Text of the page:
Main article: Olympic Hymn

'Olympic Fanfare and Theme'

composed by John Williams for the 1984 Summer Olympics in Los Angeles

The Olympic Hymn, officially known as the Olympic Anthem, is played

when the Olympic Flag is raised. It is a musical piece composed by

Spyridon Samaras with words written from a poem of the Greek poet and

writer Kostis Palamas. Both the poet and the composer were the choice

of Demetrius Vikelas, a Greek Pro-European and the first President of the

IOC. The anthem was performed for the first time for the ceremony of

opening of the 1896 Athens Olympic Games but wasn't declared the

official hymn by the IOC until 1957. In the following years, every hosting

nation commissioned the composition of a specific Olympic hymn for

their own edition of the Games until the 1960 Summer Olympics in Rome.

Other notable Olympic anthems and fanfares include:

The composer of the 1952 Olympic Fanfare, Aarre Merikanto, at Helsinki

Olympic Stadium during the games.

Olympische Hymne: A composition for orchestra and mixed chorus

composed by Richard Strauss for the 1936 Berlin Summer Olympics.

The Olympic Fanfare for the 1952 Helsinki Summer Olympics was

originally composed by Aarre Merikanto for the 1940 Summer Olympics,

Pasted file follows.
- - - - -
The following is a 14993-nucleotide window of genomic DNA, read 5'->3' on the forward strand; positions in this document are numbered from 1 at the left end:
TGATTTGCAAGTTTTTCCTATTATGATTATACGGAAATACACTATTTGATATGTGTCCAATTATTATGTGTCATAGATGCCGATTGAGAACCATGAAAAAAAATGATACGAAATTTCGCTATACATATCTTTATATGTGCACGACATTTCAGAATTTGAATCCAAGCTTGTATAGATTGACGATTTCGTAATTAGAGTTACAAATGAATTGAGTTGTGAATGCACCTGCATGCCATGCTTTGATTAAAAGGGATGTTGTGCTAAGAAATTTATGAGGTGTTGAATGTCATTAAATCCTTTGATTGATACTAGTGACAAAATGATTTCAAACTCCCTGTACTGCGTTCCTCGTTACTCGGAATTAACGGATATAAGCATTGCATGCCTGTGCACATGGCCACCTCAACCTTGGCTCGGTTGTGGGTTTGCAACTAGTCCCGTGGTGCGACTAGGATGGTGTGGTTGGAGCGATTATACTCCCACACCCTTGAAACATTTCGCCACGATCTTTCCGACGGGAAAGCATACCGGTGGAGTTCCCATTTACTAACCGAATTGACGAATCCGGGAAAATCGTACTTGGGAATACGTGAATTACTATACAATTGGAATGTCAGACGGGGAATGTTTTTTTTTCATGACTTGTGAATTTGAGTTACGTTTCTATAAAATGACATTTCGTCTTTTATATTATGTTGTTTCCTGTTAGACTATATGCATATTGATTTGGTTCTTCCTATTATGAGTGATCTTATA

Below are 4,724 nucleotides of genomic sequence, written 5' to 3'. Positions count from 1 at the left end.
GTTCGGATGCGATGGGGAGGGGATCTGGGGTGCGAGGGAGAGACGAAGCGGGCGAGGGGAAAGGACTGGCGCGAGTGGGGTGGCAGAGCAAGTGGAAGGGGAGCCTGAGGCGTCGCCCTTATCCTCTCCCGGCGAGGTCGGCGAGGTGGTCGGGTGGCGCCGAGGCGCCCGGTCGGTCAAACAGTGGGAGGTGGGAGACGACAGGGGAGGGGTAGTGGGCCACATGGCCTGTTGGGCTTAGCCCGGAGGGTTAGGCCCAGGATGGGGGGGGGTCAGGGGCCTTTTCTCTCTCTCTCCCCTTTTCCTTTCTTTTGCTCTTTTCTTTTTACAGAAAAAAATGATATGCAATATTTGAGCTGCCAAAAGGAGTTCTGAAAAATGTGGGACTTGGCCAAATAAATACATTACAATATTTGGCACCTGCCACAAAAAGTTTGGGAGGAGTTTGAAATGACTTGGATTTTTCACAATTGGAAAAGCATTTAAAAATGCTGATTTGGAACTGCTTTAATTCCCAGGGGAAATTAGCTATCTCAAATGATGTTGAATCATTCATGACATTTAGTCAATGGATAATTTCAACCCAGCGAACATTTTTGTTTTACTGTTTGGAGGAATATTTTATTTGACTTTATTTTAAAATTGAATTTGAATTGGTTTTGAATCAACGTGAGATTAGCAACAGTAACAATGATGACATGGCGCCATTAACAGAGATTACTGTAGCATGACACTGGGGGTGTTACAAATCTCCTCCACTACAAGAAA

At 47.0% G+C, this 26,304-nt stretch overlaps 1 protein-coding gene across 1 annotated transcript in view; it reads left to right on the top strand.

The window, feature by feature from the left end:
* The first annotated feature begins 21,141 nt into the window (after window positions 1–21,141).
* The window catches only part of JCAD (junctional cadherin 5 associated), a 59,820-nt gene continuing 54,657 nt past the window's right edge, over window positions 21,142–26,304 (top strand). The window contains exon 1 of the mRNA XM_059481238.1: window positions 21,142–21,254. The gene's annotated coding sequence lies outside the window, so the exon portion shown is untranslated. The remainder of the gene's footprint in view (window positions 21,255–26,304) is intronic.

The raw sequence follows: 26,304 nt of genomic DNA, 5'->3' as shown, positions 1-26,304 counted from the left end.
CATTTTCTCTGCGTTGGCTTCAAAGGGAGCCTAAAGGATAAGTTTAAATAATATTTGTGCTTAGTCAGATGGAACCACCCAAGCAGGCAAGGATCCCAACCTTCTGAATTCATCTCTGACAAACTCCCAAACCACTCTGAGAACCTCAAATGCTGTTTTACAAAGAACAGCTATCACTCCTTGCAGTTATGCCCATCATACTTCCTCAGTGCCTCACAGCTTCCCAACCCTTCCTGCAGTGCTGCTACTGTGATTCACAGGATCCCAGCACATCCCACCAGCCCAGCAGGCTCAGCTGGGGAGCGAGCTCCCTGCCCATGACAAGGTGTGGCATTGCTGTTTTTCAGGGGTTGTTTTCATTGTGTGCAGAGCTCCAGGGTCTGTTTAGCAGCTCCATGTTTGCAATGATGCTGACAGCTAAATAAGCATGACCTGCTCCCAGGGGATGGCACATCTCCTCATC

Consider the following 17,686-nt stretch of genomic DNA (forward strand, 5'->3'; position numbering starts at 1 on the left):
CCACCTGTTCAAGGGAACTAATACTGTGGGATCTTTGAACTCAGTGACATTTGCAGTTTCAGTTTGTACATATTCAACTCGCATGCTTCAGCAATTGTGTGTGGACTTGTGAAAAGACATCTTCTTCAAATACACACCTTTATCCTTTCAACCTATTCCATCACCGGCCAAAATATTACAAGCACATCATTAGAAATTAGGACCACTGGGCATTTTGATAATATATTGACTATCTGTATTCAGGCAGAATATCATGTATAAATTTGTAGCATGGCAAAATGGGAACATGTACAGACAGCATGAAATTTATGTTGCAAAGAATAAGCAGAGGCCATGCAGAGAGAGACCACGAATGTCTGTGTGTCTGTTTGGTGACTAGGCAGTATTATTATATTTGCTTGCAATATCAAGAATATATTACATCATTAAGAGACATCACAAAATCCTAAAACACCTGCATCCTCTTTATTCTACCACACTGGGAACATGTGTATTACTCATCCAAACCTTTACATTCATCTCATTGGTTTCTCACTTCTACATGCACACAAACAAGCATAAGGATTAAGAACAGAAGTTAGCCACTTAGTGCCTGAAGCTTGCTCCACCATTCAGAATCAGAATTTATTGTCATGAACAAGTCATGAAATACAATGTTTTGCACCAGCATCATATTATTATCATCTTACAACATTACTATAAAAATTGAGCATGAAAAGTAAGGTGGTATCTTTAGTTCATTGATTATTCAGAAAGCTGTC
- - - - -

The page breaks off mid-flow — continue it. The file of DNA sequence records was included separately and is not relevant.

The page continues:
which were cancelled. Merikanto's Fanfare won the fanfare contest

organized in Finland in 1939, but the score was lost over a decade;

when rediscovered in 1951, it was decided to use this Fanfare in 1952.

The popular Fanfare was recorded in 1953....

Bugler's Dream: Written in 1958 by Leo Arnaud as part of his Charge

Suite, the theme is often thought of by Americans as the "Olympic

theme" due to its usage in television coverage by ABC and NBC,

starting with the 1964 Olympics.

Olympic Fanfare 1972: The winning submission for the Munich 1972

Summer Olympics theme song, used as the TV signature tune of the

German Olympic Center (Deutsches Olympia-Zentrum, DOZ) and

the prelude to the medal ceremonies, composed by Herbert Rehbein....

 It was performed by the Orchestra of the Bavarian Broadcasting

Company (Orchester des Bayerischen Rundfunks) and members of the

Air Force Band Neubiberg, conducted by Willy Mattes....

Olympic Fanfare and Theme: Composed by John Williams for the Los

Angeles 1984 Summer Olympics, the theme was performed in the opening

ceremonies by the United States Army Herald Trumpets conducted

by then-Captain David Deitrick.... The first recording, performed by

an orchestra composed of Los Angeles-area musicians, was released in